China Huarong Asset Management Co’s (中國華融資產管理) long-delayed results for last year showed a record loss, with leverage hitting 1,333 times and capital buffers far short of the regulatory minimum, emphasizing the difficult task ahead for the bad-debt manager that recently secured a government bailout.
Huarong reported a 102.9 billion yuan (US$15.9 billion) loss for all of last year, slashing shareholder equity by nearly 85 percent, an exchange filing showed on Sunday.
The company booked 107.8 billion yuan in impairments and suffered a 12.5 billion yuan loss on financial assets. While it returned to a small profit in the first half of this year, chairman Wang Zhanfeng (王占峰) said the firm would apply to the regulator for temporary tolerance with key capital measures below requirements as of June.
After five months of turmoil since it delayed its earnings report in March, China’s biggest bad-debt manager this month secured a rescue package from some of the nation’s biggest financial firms.
Its plight had become the biggest test in decades of whether Beijing would still shield state-owned firms from market forces amid a renewed push by Chinese President Xi Jinping (習近平) to rein in debt growth as defaults have hit records.
Huarong said on Sunday that it plans to dispose of subsidiaries with non-core business activities in the “near future” to increase internally generated fund inflows and to replenish capital.
It cut its non-financial local and offshore units to 13 from 27 through last year.
The company is still working with its strategic investors on the details of a recapitalization, Wang said during a conference call yesterday, adding that more companies might join the original group.
He did not provide further clarity on the bailout.
State-owned investors, including Citic Group (中國中信集團), China Insurance Investment Co (中保投資) and China Life Asset Management Co (中國人壽資產管理), on Aug. 18 agreed to put fresh capital in Huarong.
The firm would receive US$7.7 billion as part of an overhaul plan with control shifting to Citic from the Chinese Ministry of Finance, although details were still being finalized and could change, people familiar with the matter have said.
A review of assets and risks last year “had a significant impact on the operating results and is a harsh lesson to be learned in the development history of the company,” Wang said in the earnings report. “What is gone is gone, but go for what to come. We will learn from the lesson and take it as valuable experience and the desire to move forward.”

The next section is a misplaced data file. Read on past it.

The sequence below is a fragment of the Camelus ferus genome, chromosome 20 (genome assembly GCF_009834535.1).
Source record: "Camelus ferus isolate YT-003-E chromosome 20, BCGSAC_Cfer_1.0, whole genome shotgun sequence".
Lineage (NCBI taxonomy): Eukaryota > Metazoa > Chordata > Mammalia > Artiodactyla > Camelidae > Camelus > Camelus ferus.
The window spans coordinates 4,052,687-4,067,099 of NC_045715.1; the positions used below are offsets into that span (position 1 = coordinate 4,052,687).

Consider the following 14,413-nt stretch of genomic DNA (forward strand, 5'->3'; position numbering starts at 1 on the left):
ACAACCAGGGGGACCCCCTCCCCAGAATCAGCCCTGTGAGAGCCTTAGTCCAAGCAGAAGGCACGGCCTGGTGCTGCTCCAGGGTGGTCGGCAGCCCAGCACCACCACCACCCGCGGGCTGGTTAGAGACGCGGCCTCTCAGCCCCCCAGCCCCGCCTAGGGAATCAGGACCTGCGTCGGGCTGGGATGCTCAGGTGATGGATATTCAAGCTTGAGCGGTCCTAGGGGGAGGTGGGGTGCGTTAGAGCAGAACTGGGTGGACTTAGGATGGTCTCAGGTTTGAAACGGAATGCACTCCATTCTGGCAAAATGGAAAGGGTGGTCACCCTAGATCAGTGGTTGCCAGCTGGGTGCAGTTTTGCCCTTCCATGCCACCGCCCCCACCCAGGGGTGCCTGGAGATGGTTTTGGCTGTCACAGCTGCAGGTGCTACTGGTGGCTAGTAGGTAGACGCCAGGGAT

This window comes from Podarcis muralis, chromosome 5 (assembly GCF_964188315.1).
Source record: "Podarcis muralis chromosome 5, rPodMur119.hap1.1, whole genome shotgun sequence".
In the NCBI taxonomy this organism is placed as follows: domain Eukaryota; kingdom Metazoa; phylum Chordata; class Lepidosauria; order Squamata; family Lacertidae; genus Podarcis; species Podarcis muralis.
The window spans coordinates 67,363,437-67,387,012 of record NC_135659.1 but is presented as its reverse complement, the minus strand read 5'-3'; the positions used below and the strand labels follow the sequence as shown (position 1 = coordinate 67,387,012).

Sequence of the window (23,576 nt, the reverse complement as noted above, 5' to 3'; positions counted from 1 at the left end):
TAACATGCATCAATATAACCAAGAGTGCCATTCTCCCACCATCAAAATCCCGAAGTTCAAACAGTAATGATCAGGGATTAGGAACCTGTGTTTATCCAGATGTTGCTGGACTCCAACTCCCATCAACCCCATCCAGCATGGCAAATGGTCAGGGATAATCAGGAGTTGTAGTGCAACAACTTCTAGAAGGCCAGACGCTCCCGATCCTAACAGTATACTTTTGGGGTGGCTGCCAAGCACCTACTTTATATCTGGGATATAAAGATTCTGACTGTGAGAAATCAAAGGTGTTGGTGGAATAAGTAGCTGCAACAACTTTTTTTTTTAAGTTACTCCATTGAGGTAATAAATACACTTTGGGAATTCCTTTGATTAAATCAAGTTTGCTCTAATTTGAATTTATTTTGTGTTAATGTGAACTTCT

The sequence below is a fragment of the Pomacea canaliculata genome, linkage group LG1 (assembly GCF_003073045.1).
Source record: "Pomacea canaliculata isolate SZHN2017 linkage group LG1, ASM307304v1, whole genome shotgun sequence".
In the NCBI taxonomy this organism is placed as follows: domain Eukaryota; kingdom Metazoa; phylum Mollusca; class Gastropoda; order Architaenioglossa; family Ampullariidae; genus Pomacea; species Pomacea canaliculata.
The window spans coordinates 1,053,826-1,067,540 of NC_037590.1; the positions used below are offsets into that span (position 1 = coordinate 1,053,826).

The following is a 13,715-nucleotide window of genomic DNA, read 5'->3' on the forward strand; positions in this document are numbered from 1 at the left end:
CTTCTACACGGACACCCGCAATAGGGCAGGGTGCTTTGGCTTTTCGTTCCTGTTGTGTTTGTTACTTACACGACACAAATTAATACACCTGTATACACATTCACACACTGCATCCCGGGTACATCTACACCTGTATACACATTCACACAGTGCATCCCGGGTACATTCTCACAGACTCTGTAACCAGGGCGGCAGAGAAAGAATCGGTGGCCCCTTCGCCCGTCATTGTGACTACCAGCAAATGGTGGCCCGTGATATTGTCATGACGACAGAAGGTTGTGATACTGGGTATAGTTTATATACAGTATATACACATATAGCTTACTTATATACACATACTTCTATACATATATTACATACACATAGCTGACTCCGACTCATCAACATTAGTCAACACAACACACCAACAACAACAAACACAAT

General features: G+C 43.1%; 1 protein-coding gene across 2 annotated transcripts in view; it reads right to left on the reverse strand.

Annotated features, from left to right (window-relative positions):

The company said by implementing measures, including asset sales and a capital boost, it can ensure operations for the next 12 months.
“We will move from making quick bucks to earning slow and hard money for the long term,” Huarong president Liang Qiang (梁強) said in the conference call.
Huarong’s auditor Ernst & Young expressed reservations on the company’s income and cash flow statements for last year, as it was unable to obtain “sufficient appropriate audit evidence” to ascertain whether any of the associated gains and losses recognized by Huarong last year should have been recorded in previous years.
Moody’s Investors Service last week cut Huarong’s credit rating to “Baa2,” two levels above junk, and put it on watch for a potential further downgrade, citing deterioration of its capital and profitability.
Huarong has been effectively frozen out of the bond market since the second quarter, even as the company has been servicing its debt on time and reached agreements with state-owned banks to ensure it can meet obligations through at least the end of this month.
The firm assured investors this month that it has no plan to restructure its debt and has made preparations for future bond payments.
While defaults at state-owned Chinese companies have become more common in the past few years, none of the borrowers that missed payments have been as systemically important as Huarong. Aside from its close link to China’s central government and complex web of connections to other financial institutions, Huarong is also one of the country’s biggest issuers of offshore bonds that sit in portfolios from Hong Kong to London and New York.
If Huarong lost its investment-grade credit rating, 56 percent of surveyed fund managers that hold its US dollar bonds would be forced to sell, according to a Bank of America report dated Aug. 17.
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